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If I lock a std::mutex will I always get a memory fence? I am unsure if it implies or enforces you to get the fence.

Update:

Found this reference following up on RMF's comments.

Multithreaded programming and memory visibility

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2 Answers

up vote 6 down vote accepted

Unlocking a mutex synchronizes with locking the mutex. I don't know what options the compiler has for the implementation, but you get the same effect of a fence.

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I think the OP is asking about fencing for other memory locations other than the mutex itself. –  Mysticial Jun 23 '12 at 21:06
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I don't understand. Fences in C++ don't affect specific memory locations. –  R. Martinho Fernandes Jun 23 '12 at 21:11
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I'm saying this: Suppose Core A writes to A[0] and then releases the mutex. Then Core B acquires the mutex and reads A[0] (before cache coherence can propagate the new value of A[0] to core B.) In other words, does a mutex force all memory locations to be up-to-date before returning. –  Mysticial Jun 23 '12 at 21:13
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Just like with a fence, it only forces some memory locations to be up-to-date (those with changes the memory model requires to be visible as per the synchronizes with relationship). –  R. Martinho Fernandes Jun 23 '12 at 21:22
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If it helps, fences are defined as simply establishing synchronizes with relationships, nothing else. All the guarantees you get from a fence are just the consequences of the memory model rules. Since mutexes also establish synchronizes with relationships, their effects are the same (well, mutexes have other effects, but not relevant here). –  R. Martinho Fernandes Jun 23 '12 at 21:31
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As I understand this is covered in:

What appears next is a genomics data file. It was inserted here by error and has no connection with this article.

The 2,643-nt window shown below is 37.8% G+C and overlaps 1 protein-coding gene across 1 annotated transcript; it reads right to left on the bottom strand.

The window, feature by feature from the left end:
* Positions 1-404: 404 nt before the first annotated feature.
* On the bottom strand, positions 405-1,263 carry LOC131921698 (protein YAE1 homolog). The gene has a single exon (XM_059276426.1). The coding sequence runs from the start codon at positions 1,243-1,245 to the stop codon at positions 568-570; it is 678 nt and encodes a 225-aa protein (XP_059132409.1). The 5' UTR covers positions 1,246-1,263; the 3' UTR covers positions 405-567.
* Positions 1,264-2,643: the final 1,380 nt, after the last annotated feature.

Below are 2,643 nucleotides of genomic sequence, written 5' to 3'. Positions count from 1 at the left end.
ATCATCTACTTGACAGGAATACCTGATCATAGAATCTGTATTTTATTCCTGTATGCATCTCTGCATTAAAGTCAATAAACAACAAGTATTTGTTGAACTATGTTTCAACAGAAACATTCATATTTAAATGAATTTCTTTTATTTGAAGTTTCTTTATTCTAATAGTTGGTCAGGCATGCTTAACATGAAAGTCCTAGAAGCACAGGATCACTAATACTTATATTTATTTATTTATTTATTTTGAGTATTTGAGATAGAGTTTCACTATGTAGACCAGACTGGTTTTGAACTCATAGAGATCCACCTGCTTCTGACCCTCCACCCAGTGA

1.10 Multi-threaded executions and data races

Para 5:

The library defines a number of atomic operations (Clause 29) and operations on mutexes (Clause 30) that are specially identified as synchronization operations. These operations play a special role in making assignments in one thread visible to another. A synchronization operation on one or more memory locations is either a consume operation, an acquire operation, a release operation, or both an acquire and release operation. A synchronization operation without an associated memory location is a fence and can be either an acquire fence, a release fence, or both an acquire and release fence. In addition, there are relaxed atomic operations, which are not synchronization operations, and atomic read-modify-write operations, which have special characteristics. [Note: For example, a call that acquires a mutex will perform an acquire operation on the locations comprising the mutex. Correspondingly, a call that releases the same mutex will perform a release operation on those same locations. Informally, performing a release operation on A forces prior side effects on other memory locations to become visible to other threads that later perform a consume or an acquire operation on A. “Relaxed” atomic operations are not synchronization operations even though, like synchronization operations, they cannot contribute to data races. —end note]

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